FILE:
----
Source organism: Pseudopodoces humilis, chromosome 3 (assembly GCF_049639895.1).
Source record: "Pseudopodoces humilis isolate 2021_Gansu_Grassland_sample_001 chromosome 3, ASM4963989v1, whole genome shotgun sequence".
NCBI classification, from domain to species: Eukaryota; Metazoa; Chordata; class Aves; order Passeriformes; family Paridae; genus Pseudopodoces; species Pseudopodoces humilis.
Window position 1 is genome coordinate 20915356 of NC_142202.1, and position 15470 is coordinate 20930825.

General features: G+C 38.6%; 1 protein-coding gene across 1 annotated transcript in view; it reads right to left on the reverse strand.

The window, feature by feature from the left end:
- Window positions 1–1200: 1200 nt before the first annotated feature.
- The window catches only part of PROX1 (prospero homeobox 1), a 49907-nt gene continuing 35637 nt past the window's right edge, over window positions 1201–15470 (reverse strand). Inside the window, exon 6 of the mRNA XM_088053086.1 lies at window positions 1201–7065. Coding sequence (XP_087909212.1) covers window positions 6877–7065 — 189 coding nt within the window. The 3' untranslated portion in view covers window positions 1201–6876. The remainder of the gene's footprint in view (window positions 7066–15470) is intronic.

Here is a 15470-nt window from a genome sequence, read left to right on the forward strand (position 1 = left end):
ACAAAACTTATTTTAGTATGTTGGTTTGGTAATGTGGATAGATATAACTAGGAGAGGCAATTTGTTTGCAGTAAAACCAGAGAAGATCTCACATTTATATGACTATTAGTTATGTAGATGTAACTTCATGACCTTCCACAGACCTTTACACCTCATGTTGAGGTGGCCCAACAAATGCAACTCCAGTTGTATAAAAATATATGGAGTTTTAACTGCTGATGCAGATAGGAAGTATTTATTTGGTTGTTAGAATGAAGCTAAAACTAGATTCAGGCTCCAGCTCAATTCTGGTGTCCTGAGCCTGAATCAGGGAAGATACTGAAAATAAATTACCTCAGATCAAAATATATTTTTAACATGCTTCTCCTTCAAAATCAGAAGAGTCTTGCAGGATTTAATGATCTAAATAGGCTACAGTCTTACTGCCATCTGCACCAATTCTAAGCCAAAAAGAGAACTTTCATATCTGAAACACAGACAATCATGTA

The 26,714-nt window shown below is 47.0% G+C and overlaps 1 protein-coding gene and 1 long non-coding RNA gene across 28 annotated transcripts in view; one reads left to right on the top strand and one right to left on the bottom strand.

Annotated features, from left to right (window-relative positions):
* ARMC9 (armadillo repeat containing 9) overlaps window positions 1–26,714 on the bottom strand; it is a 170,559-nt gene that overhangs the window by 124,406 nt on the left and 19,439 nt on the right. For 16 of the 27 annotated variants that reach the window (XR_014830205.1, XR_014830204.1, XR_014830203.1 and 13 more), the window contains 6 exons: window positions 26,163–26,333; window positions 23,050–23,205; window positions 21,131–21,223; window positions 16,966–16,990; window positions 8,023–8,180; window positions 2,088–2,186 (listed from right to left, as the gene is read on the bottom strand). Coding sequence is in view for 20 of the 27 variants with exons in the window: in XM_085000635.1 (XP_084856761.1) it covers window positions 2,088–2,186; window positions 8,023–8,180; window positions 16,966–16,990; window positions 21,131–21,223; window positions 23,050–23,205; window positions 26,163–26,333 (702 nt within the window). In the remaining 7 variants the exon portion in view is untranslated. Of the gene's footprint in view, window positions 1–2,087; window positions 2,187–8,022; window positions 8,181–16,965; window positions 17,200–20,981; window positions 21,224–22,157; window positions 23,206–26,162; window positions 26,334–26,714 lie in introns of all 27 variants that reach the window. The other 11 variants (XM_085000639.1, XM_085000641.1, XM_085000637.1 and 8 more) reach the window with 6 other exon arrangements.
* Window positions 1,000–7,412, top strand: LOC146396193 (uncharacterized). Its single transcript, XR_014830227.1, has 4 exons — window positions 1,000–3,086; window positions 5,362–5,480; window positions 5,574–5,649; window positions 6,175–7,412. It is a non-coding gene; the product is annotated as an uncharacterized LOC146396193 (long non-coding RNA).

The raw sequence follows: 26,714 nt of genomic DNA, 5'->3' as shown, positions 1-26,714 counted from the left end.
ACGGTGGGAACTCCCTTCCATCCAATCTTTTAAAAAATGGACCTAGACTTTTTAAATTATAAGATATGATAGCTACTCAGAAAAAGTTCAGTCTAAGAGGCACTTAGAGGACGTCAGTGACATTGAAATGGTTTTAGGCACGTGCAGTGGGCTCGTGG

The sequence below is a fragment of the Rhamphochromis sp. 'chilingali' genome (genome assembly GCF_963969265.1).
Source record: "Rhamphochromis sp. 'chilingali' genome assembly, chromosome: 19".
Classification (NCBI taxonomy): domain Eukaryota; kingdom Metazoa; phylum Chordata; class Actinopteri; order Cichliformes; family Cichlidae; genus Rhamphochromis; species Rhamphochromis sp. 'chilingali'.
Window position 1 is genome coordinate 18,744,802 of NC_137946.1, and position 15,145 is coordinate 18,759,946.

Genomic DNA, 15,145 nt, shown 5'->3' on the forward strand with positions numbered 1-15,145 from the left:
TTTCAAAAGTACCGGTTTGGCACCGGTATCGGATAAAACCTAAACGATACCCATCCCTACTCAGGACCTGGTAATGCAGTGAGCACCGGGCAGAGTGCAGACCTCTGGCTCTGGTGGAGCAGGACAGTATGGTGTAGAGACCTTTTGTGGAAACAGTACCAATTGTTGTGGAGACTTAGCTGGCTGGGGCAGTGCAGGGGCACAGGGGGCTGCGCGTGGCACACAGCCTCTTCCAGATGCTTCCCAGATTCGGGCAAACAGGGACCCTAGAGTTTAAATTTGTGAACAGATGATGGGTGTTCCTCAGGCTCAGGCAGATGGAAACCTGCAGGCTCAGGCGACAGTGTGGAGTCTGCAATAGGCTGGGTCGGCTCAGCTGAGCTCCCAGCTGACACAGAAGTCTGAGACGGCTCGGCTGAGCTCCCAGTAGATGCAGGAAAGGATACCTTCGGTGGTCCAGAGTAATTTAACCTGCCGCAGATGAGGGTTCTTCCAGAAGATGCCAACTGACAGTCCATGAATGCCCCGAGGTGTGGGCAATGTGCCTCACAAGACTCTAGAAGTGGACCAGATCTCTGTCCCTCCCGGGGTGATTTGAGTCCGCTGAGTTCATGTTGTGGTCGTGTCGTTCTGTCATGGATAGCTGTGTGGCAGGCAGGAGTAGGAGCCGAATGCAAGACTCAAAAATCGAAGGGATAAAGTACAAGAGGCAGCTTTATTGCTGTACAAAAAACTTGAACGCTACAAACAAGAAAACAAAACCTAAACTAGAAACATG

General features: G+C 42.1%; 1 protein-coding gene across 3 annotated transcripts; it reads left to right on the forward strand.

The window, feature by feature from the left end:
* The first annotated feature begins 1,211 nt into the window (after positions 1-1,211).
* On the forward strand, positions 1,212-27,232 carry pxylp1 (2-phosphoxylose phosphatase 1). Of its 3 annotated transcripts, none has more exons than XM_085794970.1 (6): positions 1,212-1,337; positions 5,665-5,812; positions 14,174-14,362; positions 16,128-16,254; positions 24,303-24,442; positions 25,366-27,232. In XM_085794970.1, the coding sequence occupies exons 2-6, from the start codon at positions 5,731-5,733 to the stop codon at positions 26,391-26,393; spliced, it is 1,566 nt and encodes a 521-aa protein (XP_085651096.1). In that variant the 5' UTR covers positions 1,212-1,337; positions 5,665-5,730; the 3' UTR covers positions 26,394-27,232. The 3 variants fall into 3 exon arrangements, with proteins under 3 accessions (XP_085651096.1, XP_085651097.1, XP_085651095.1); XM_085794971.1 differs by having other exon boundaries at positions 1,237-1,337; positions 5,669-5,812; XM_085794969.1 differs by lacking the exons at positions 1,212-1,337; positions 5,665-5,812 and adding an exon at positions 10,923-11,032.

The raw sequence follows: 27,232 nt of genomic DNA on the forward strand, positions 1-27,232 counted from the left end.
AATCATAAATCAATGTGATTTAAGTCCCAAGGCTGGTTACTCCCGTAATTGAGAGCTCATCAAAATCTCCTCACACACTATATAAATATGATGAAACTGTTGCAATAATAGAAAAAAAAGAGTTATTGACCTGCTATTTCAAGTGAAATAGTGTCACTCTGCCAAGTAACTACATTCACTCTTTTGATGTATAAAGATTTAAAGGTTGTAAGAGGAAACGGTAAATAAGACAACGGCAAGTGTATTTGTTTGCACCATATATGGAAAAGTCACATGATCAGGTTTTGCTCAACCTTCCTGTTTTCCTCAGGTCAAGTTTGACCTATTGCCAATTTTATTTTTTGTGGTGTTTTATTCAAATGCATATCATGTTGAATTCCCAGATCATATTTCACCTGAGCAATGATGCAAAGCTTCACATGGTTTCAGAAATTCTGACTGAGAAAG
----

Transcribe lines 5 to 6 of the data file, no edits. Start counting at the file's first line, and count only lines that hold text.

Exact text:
General features: G+C 38.6%; 1 protein-coding gene across 1 annotated transcript in view; it reads right to left on the reverse strand.

The window, feature by feature from the left end: